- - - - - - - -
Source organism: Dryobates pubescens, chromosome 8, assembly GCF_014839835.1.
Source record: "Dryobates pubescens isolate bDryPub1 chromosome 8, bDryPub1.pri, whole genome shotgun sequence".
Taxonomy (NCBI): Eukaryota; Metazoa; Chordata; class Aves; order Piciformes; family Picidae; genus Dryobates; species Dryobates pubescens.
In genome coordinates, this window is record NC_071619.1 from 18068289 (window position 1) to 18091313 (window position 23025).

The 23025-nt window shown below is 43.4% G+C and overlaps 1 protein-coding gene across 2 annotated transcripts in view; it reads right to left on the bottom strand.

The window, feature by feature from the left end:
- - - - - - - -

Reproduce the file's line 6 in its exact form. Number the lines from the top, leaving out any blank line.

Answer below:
The window, feature by feature from the left end: